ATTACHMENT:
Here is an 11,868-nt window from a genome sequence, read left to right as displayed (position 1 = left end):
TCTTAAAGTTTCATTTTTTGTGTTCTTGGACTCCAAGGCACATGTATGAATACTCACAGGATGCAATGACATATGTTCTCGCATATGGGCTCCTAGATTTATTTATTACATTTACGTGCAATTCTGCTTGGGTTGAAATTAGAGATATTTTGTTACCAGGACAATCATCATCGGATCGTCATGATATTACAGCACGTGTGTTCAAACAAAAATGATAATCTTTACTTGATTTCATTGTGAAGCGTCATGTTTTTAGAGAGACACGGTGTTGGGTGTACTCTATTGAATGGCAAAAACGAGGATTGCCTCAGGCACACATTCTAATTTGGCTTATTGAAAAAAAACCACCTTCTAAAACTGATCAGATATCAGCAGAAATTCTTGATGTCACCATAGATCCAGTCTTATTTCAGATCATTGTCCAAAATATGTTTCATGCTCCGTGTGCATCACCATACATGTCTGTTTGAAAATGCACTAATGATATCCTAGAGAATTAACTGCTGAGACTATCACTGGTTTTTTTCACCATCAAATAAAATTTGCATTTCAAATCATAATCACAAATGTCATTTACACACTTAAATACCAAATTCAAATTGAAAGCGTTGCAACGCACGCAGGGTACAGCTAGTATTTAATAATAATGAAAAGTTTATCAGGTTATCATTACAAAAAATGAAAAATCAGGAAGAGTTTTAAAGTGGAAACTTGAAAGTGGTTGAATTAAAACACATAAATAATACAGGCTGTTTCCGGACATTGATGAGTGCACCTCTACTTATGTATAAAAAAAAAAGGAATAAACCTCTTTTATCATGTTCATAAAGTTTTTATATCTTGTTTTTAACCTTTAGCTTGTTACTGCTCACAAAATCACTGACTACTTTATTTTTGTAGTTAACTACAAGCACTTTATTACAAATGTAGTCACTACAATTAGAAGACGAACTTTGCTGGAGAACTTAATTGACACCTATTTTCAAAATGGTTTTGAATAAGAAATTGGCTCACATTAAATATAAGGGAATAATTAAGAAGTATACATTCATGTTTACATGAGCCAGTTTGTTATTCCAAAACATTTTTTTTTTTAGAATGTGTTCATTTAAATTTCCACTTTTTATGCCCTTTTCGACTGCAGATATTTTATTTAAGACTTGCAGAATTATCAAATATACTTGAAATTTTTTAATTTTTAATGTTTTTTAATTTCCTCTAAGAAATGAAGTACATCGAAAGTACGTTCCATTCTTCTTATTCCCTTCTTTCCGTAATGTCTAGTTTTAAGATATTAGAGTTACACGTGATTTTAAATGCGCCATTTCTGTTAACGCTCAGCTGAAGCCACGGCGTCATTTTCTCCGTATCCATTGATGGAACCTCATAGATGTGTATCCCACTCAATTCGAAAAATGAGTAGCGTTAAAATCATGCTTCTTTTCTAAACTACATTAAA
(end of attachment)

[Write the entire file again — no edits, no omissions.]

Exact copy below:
Here is an 11,868-nt window from a genome sequence, read left to right as displayed (position 1 = left end):
TCTTAAAGTTTCATTTTTTGTGTTCTTGGACTCCAAGGCACATGTATGAATACTCACAGGATGCAATGACATATGTTCTCGCATATGGGCTCCTAGATTTATTTATTACATTTACGTGCAATTCTGCTTGGGTTGAAATTAGAGATATTTTGTTACCAGGACAATCATCATCGGATCGTCATGATATTACAGCACGTGTGTTCAAACAAAAATGATAATCTTTACTTGATTTCATTGTGAAGCGTCATGTTTTTAGAGAGACACGGTGTTGGGTGTACTCTATTGAATGGCAAAAACGAGGATTGCCTCAGGCACACATTCTAATTTGGCTTATTGAAAAAAAACCACCTTCTAAAACTGATCAGATATCAGCAGAAATTCTTGATGTCACCATAGATCCAGTCTTATTTCAGATCATTGTCCAAAATATGTTTCATGCTCCGTGTGCATCACCATACATGTCTGTTTGAAAATGCACTAATGATATCCTAGAGAATTAACTGCTGAGACTATCACTGGTTTTTTTCACCATCAAATAAAATTTGCATTTCAAATCATAATCACAAATGTCATTTACACACTTAAATACCAAATTCAAATTGAAAGCGTTGCAACGCACGCAGGGTACAGCTAGTATTTAATAATAATGAAAAGTTTATCAGGTTATCATTACAAAAAATGAAAAATCAGGAAGAGTTTTAAAGTGGAAACTTGAAAGTGGTTGAATTAAAACACATAAATAATACAGGCTGTTTCCGGACATTGATGAGTGCACCTCTACTTATGTATAAAAAAAAAAGGAATAAACCTCTTTTATCATGTTCATAAAGTTTTTATATCTTGTTTTTAACCTTTAGCTTGTTACTGCTCACAAAATCACTGACTACTTTATTTTTGTAGTTAACTACAAGCACTTTATTACAAATGTAGTCACTACAATTAGAAGACGAACTTTGCTGGAGAACTTAATTGACACCTATTTTCAAAATGGTTTTGAATAAGAAATTGGCTCACATTAAATATAAGGGAATAATTAAGAAGTATACATTCATGTTTACATGAGCCAGTTTGTTATTCCAAAACATTTTTTTTTTTAGAATGTGTTCATTTAAATTTCCACTTTTTATGCCCTTTTCGACTGCAGATATTTTATTTAAGACTTGCAGAATTATCAAATATACTTGAAATTTTTTAATTTTTAATGTTTTTTAATTTCCTCTAAGAAATGAAGTACATCGAAAGTACGTTCCATTCTTCTTATTCCCTTCTTTCCGTAATGTCTAGTTTTAAGATATTAGAGTTACACGTGATTTTAAATGCGCCATTTCTGTTAACGCTCAGCTGAAGCCACGGCGTCATTTTCTCCGTATCCATTGATGGAACCTCATAGATGTGTATCCCACTCAATTCGAAAAATGAGTAGCGTTAAAATCATGCTTCTTTTCTAAACTACATTAAA